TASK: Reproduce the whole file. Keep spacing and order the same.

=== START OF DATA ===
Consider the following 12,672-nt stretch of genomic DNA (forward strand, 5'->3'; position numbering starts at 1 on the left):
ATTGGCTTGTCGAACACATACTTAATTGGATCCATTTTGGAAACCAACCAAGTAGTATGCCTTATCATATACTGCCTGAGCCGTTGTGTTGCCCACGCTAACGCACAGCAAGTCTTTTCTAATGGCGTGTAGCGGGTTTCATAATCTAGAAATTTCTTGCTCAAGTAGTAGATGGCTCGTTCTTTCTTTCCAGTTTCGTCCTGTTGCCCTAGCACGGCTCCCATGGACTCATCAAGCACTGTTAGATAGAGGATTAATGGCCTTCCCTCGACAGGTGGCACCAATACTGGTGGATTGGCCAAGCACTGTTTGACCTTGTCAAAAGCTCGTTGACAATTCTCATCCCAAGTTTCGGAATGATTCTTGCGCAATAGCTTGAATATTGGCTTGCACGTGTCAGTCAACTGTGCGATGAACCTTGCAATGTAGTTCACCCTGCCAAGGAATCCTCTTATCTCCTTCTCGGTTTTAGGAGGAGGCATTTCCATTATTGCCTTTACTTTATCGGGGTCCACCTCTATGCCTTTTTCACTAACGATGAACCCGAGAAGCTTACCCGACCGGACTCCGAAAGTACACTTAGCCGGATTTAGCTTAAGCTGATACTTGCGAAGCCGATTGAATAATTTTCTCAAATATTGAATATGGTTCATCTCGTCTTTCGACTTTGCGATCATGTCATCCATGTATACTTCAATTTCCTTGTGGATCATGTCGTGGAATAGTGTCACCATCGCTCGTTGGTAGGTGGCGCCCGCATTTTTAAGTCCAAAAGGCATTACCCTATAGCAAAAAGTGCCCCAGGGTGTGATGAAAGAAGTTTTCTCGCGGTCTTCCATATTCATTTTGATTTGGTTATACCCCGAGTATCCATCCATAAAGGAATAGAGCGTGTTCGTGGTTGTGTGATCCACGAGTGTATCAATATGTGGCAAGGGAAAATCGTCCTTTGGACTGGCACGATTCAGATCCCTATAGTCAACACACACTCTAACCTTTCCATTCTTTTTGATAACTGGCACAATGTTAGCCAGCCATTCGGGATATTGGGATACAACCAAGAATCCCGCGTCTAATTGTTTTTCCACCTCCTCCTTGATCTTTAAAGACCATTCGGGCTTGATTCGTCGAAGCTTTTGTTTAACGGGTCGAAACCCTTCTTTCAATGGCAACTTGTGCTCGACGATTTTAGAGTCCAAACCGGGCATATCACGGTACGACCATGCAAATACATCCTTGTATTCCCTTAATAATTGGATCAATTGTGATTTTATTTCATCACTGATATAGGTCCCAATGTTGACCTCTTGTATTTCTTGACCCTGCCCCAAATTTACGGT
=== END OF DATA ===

Consider the following 12,672-nt stretch of genomic DNA (forward strand, 5'->3'; position numbering starts at 1 on the left):
ATTGGCTTGTCGAACACATACTTAATTGGATCCATTTTGGAAACCAACCAAGTAGTATGCCTTATCATATACTGCCTGAGCCGTTGTGTTGCCCACGCTAACGCACAGCAAGTCTTTTCTAATGGCGTGTAGCGGGTTTCATAATCTAGAAATTTCTTGCTCAAGTAGTAGATGGCTCGTTCTTTCTTTCCAGTTTCGTCCTGTTGCCCTAGCACGGCTCCCATGGACTCATCAAGCACTGTTAGATAGAGGATTAATGGCCTTCCCTCGACAGGTGGCACCAATACTGGTGGATTGGCCAAGCACTGTTTGACCTTGTCAAAAGCTCGTTGACAATTCTCATCCCAAGTTTCGGAATGATTCTTGCGCAATAGCTTGAATATTGGCTTGCACGTGTCAGTCAACTGTGCGATGAACCTTGCAATGTAGTTCACCCTGCCAAGGAATCCTCTTATCTCCTTCTCGGTTTTAGGAGGAGGCATTTCCATTATTGCCTTTACTTTATCGGGGTCCACCTCTATGCCTTTTTCACTAACGATGAACCCGAGAAGCTTACCCGACCGGACTCCGAAAGTACACTTAGCCGGATTTAGCTTAAGCTGATACTTGCGAAGCCGATTGAATAATTTTCTCAAATATTGAATATGGTTCATCTCGTCTTTCGACTTTGCGATCATGTCATCCATGTATACTTCAATTTCCTTGTGGATCATGTCGTGGAATAGTGTCACCATCGCTCGTTGGTAGGTGGCGCCCGCATTTTTAAGTCCAAAAGGCATTACCCTATAGCAAAAAGTGCCCCAGGGTGTGATGAAAGAAGTTTTCTCGCGGTCTTCCATATTCATTTTGATTTGGTTATACCCCGAGTATCCATCCATAAAGGAATAGAGCGTGTTCGTGGTTGTGTGATCCACGAGTGTATCAATATGTGGCAAGGGAAAATCGTCCTTTGGACTGGCACGATTCAGATCCCTATAGTCAACACACACTCTAACCTTTCCATTCTTTTTGATAACTGGCACAATGTTAGCCAGCCATTCGGGATATTGGGATACAACCAAGAATCCCGCGTCTAATTGTTTTTCCACCTCCTCCTTGATCTTTAAAGACCATTCGGGCTTGATTCGTCGAAGCTTTTGTTTAACGGGTCGAAACCCTTCTTTCAATGGCAACTTGTGCTCGACGATTTTAGAGTCCAAACCGGGCATATCACGGTACGACCATGCAAATACATCCTTGTATTCCCTTAATAATTGGATCAATTGTGATTTTATTTCATCACTGATATAGGTCCCAATGTTGACCTCTTGTATTTCTTGACCCTGCCCCAAATTTACGGT